You don’t have to be a cologne collector to appreciate the art of perfumery. Perfumes and colognes are fascinating in many ways, whether you realize it or not.
Many perfume terms and expressions in the fragrance and perfume community are often used in reviewing fragrances and perfumes. You may have come across a bunch of them in the past but didn’t fully understand them.
In this post, I’ll clarify as many essential perfume terms as possible to help you understand any perfume review or any fragrance information in general.
In the following sections, I’ll try to explain as many terms as possible regarding perfumes and colognes.
Table of Contents Hide
- General Perfume Terms
- Perfume Performance
- Perfume Composition
- Perfume Progression
- Perfume Concentrations
General Perfume Terms
A designer perfume or cologne is a product that is produced by a Designer House like Gucci, Dior, Chanel, and Versace. These fashion houses have a separate line of production that is specifically assigned to colognes and perfumes in addition to their other lines, such as clothes and accessories.
A niche perfume or cologne is a product that is produced by a Niche company like Creed, Parfums de Marly, Amouage, and Xerjoff. These companies are specialized in producing colognes and perfumes only, without any other fashion or accessory products.
A perfume or a cologne flanker is a fragrance that follows an original perfume release. The flanker is usually taking its inspiration from the original release but with some twists and modifications to the original formula.
An example of an original release and its flanker:
A signature scent is a cologne that you regularly use in all places and occasions. Because of that, people always connect the smell of the fragrance with you and your presence.
Perfume Batch Code
Companies produce their fragrances and perfumes in batches for quality control purposes. They give every batch a unique number, which indicates the month and the year of manufacture. This is what we call the “Perfume Batch Code.”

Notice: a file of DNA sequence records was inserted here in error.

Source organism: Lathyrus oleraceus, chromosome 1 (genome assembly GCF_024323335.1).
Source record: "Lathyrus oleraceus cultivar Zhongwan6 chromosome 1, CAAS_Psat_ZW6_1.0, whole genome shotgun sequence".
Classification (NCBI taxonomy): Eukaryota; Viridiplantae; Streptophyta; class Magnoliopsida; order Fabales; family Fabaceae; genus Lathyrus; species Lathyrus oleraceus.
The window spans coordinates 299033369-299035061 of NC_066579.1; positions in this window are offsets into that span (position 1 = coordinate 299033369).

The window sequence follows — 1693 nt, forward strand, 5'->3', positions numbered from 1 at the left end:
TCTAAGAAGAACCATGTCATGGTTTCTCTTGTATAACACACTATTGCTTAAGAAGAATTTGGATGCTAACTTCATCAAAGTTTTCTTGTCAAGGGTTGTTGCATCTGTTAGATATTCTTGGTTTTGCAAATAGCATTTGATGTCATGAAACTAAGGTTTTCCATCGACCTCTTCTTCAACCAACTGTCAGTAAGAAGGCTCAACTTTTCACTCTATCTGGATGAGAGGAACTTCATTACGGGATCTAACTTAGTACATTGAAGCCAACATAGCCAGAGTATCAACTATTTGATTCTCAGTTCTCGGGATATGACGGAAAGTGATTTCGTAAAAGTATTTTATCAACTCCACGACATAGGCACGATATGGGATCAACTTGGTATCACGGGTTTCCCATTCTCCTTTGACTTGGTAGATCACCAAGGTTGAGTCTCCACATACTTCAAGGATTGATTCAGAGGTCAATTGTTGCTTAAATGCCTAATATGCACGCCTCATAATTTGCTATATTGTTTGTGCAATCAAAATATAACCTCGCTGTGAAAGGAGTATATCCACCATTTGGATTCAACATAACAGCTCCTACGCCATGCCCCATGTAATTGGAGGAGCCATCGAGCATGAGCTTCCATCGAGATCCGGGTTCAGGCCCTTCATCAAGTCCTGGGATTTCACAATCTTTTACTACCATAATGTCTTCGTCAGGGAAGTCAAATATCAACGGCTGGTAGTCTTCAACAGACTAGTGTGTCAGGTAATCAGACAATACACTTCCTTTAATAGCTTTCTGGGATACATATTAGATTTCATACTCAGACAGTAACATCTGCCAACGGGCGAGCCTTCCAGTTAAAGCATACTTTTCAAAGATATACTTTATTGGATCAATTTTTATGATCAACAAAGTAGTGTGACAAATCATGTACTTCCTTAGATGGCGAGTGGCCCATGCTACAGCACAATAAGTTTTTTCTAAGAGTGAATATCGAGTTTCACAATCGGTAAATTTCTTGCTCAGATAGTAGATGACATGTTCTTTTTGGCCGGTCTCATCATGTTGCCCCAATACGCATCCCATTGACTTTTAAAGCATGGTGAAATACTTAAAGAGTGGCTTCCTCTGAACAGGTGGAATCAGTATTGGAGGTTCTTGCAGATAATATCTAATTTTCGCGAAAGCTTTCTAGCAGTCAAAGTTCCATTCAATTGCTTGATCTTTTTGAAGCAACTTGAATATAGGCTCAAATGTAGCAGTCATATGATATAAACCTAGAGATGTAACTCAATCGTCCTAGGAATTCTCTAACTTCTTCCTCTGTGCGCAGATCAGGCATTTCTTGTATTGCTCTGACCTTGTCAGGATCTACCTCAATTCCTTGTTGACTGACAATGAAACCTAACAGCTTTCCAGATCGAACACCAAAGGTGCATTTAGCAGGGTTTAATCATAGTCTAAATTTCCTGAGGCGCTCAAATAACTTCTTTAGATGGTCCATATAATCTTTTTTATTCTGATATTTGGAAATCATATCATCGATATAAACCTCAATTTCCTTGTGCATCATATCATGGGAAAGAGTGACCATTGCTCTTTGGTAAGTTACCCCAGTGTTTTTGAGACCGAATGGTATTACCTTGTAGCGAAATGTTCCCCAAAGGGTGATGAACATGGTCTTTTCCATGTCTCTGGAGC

A specific batch may go under a few tweaks and changes to the original formula or a slight change in a particular ingredient in some cases.
The projection is the distance in which your perfume radiates away from your body.
The sillage is the scent trail that you leave behind when you leave an area.
The longevity of a perfume is the time in which the scent stays on your skin. From the moment you spray it to when it evaporates completely.
The note of a perfume is a single component that combines with other notes to create a scent. For example: when we say a citrus note or a citrusy note, it means that this note reflects the odor of citruses in the perfume.
An accord is a new smell created by combining several notes to form a specific scent. For example, a perfumer can combine synthetic materials to create a leather-like accord.
A gourmand perfume is a fragrance that contains edible notes such as chocolate, vanilla, or sweets.
When a perfume is reformulated, it means that the cologne company has altered the original formula. In most cases, the reformulation results in a weaker and inferior scent.
The top notes of a perfume are what you smell when you first spray the scent. It’s usually a fleeting smell and doesn’t stay more than a few minutes.
Middle Notes/Heart Notes
The middle/heart notes are the second stage of the perfume lifetime after the top note evaporates. It usually consists of more robust notes, and it can stay for quite a while up to a few hours.
The base notes are the last stage of the perfume and the one that stays the most. It usually has heavier and long-lasting notes, and it often consists of the fixatives used to hold and boost the strength of the lighter top and middle notes.
There is another more straightforward way to describe a perfume’s lifetime. It’s simply The Opening and The Dry-down. The opening is the first phase, and it’s similar to the definition of the top notes. The second phase is the dry-down, and it’s when the opening of a perfume calms down, and the scent itself becomes closer to the skin. It often consists of the heart and the base notes mingling together to create the dry-down.
When we say that a perfume is a Skin Scent, we mean that it doesn’t project from your skin, and no one can smell it around you. It’s also the last thing that you smell before the scent disappears altogether.
There are four main types of perfume concentrations, and those types are:
The Parfum is the most potent perfume concentration in the market. It consists of approximately 15-40% fragrance oil.
Eau de Parfum (EDP)
The Eau de Parfum is the second perfume concentration in strength. It consists of approximately 10-20% fragrance oil.
Eau de Toilette (EDT)
The Eau de Toilette is the third type of perfume concentration and the most common type in men’s perfumes. It contains approximately 5-15% fragrance oil.
Eau de Cologne (EDC)
The Eau de Cologne is the fourth type and the less potent of the four. This type usually contains approximately 2-5% fragrance oil.
You can check out my post on perfume concentrations for more details on perfume concentration types.